ATM Fees and the Financial Future
There is an increasing level of financial uncertainty amongst the citizens of the US, a situation which is not helped by indecisive government or an inherent absence of concise fiscal planning. As the federal government continue to debate the details of spending cuts for the coming fiscal year, so too increasingly inappropriate financial fees and charges are being applied to everyday functions, serving only to make a a difficult existence even more troublesome for family units and individuals of the numerous states.
Put simply, a disproportionate burden of the nations debt is been placed upon the shoulders of ordinary citizens, with the inevitable consequence that they are finding it difficult to manage their finances. It is a frequent but distasteful corollary of many recessions, whereby an issue caused in the main by irresponsible government expenditure or lending becomes an issue for the people, leaving them to face economic constraints amidst rising unemployment and social hardship.
Rising ATM Fees in the US
An example of the everyday expenditure issues are hindering the citizens of the US can be witnessed through rising ATM fees, which apply to non customers who use a machine outside of their network. These fees have been in existence for some time, but their continued rise is at odds with the current financial situation facing most of middle class society. Quite aside from the timing, there is a separate issue concerning the methodology utilized by banks and financial organizations, especially those who retain a large amount of ATM’s within a small geographical area.
If we assess the timing, then we see J P Morgan Chase implementing $5 and $4 fees in Illinois and Texas respectively, at a time where these areas are witnessing high unemployment and increased economic stress. This is being done as a trial exercise to see whether the increased fees are viable nationwide, and whether they are generative in terms of revenue. Of the bank’s total number of ATM’s, 20 percent are operated within these two states, as part of a huge network that they have built over a significant period of time.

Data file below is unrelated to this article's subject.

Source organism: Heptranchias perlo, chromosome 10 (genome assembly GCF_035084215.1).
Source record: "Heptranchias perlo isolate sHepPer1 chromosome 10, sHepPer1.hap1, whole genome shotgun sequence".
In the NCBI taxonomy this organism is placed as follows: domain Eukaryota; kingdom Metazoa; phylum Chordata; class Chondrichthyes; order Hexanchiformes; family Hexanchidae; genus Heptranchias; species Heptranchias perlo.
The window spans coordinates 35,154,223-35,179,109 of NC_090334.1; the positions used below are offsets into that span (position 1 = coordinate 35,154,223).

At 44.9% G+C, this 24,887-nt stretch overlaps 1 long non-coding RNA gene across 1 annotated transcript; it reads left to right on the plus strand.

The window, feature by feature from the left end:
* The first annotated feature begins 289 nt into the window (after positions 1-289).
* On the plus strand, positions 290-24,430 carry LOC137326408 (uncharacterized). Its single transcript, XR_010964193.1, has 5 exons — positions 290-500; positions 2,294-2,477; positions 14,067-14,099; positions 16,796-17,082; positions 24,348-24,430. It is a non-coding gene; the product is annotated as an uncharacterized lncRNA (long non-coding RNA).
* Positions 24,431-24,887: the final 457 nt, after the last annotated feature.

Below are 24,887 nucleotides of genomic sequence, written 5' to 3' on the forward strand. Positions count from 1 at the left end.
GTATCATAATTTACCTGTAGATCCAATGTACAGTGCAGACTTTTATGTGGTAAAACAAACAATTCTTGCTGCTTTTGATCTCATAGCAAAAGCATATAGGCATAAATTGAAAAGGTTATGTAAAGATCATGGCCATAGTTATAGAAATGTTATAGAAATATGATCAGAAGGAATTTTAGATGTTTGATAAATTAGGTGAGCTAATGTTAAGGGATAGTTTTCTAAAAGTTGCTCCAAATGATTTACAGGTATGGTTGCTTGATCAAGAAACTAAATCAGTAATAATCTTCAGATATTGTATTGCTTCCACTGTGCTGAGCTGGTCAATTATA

At face value, it would appear that the move shows little financial or social awareness on behalf of the bank, who refused to comment directly when the story emerged. However, another view is that they are in fact displaying an acute awareness of both the economic climate and their own market position, and that inflated charges are aimed at exploiting this for financial gain. If the latter is true, then it is a further insult to the intelligence of citizens, who faced a global recession due largely to irresponsible lending by banks and financial organizations.
An Ethical Concern
This also raises a concern about the policies and operational procedures employed by banks, especially those who build a specific network of ATM machines are levy charges for non customers to use their apparatus. Given the fact that the geographical split of these owned machines is not balanced, it would suggest that are strategically placed in areas where a bank has a minimal amount of customers, enabling them to derive a financial revenue without having to acquire the business of new individuals.
Such issues are pertinent, but even if these it could be addressed it would not resolve the chief concern that charging consumers to access their own money is fundamentally wrong and unconstitutional. For instance, individuals are free within a democratic environment to pursue careers and earn individual wealth, which they are then encouraged to save and retain within a checking or savings account. To then charge them for accessing this accrued capital, regardless of the specific ATM that they use, serves as an unofficial and ill deserved additional tax.
The Future of Banking Charges
This concern aside, it is fair to note that banks have employed ATM charges for a substantial length of time, and have managed to do so without serious opposition to its cause. As it has become accepted however, banks have sought to gradually raise the payable charge, from what could be described as a token service charge to one which can often equate to a significant percentage of the fiscal amount withdrawn. This practice is one of pure opportunism, and has result in proposed $5 charges that have no relevance to the service provided.
Of course, this has a domino effect on other banks, meaning that institution that previously waived charges for non customers who utilized their ATM machines have now began to implement minimal fees. This is bound to continue, to the obvious point in time where all ATM machines will carry an extortionate operational fee nationwide, often claiming up to 25 percent of small withdrawals. This is unless the government seek to involve themselves, and either push to render fees obsolete or, more realistically, place a financial cap on the levy that banks can charge for ATM usage.